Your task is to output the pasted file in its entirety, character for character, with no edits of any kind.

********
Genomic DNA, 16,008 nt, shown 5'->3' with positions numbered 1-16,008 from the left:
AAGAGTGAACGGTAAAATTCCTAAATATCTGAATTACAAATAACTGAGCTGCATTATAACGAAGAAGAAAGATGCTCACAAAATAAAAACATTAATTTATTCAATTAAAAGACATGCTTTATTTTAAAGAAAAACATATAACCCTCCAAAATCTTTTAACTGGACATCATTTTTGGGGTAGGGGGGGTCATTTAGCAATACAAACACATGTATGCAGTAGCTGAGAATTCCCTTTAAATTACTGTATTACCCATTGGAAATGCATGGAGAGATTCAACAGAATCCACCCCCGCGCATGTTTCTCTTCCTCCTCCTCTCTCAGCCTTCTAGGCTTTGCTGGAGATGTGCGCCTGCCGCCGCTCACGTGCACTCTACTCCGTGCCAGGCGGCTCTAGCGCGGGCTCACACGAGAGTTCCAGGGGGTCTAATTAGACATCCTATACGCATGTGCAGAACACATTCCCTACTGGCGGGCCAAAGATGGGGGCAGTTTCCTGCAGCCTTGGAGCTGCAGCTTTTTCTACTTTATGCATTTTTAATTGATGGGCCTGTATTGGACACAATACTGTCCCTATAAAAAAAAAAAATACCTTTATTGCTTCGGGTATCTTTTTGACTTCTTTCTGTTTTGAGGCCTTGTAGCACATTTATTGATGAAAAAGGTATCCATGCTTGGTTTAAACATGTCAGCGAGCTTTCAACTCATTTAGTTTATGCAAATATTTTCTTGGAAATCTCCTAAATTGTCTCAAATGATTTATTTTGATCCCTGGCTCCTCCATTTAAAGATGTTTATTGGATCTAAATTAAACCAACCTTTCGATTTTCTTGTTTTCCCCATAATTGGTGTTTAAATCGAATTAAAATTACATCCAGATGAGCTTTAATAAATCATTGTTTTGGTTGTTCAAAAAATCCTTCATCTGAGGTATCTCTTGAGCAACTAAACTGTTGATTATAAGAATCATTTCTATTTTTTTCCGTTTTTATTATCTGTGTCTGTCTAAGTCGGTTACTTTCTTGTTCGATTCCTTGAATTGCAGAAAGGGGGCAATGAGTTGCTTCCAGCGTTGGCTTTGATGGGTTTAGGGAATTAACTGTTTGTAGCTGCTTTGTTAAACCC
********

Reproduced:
Genomic DNA, 16,008 nt, shown 5'->3' with positions numbered 1-16,008 from the left:
AAGAGTGAACGGTAAAATTCCTAAATATCTGAATTACAAATAACTGAGCTGCATTATAACGAAGAAGAAAGATGCTCACAAAATAAAAACATTAATTTATTCAATTAAAAGACATGCTTTATTTTAAAGAAAAACATATAACCCTCCAAAATCTTTTAACTGGACATCATTTTTGGGGTAGGGGGGGTCATTTAGCAATACAAACACATGTATGCAGTAGCTGAGAATTCCCTTTAAATTACTGTATTACCCATTGGAAATGCATGGAGAGATTCAACAGAATCCACCCCCGCGCATGTTTCTCTTCCTCCTCCTCTCTCAGCCTTCTAGGCTTTGCTGGAGATGTGCGCCTGCCGCCGCTCACGTGCACTCTACTCCGTGCCAGGCGGCTCTAGCGCGGGCTCACACGAGAGTTCCAGGGGGTCTAATTAGACATCCTATACGCATGTGCAGAACACATTCCCTACTGGCGGGCCAAAGATGGGGGCAGTTTCCTGCAGCCTTGGAGCTGCAGCTTTTTCTACTTTATGCATTTTTAATTGATGGGCCTGTATTGGACACAATACTGTCCCTATAAAAAAAAAAAATACCTTTATTGCTTCGGGTATCTTTTTGACTTCTTTCTGTTTTGAGGCCTTGTAGCACATTTATTGATGAAAAAGGTATCCATGCTTGGTTTAAACATGTCAGCGAGCTTTCAACTCATTTAGTTTATGCAAATATTTTCTTGGAAATCTCCTAAATTGTCTCAAATGATTTATTTTGATCCCTGGCTCCTCCATTTAAAGATGTTTATTGGATCTAAATTAAACCAACCTTTCGATTTTCTTGTTTTCCCCATAATTGGTGTTTAAATCGAATTAAAATTACATCCAGATGAGCTTTAATAAATCATTGTTTTGGTTGTTCAAAAAATCCTTCATCTGAGGTATCTCTTGAGCAACTAAACTGTTGATTATAAGAATCATTTCTATTTTTTTCCGTTTTTATTATCTGTGTCTGTCTAAGTCGGTTACTTTCTTGTTCGATTCCTTGAATTGCAGAAAGGGGGCAATGAGTTGCTTCCAGCGTTGGCTTTGATGGGTTTAGGGAATTAACTGTTTGTAGCTGCTTTGTTAAACCC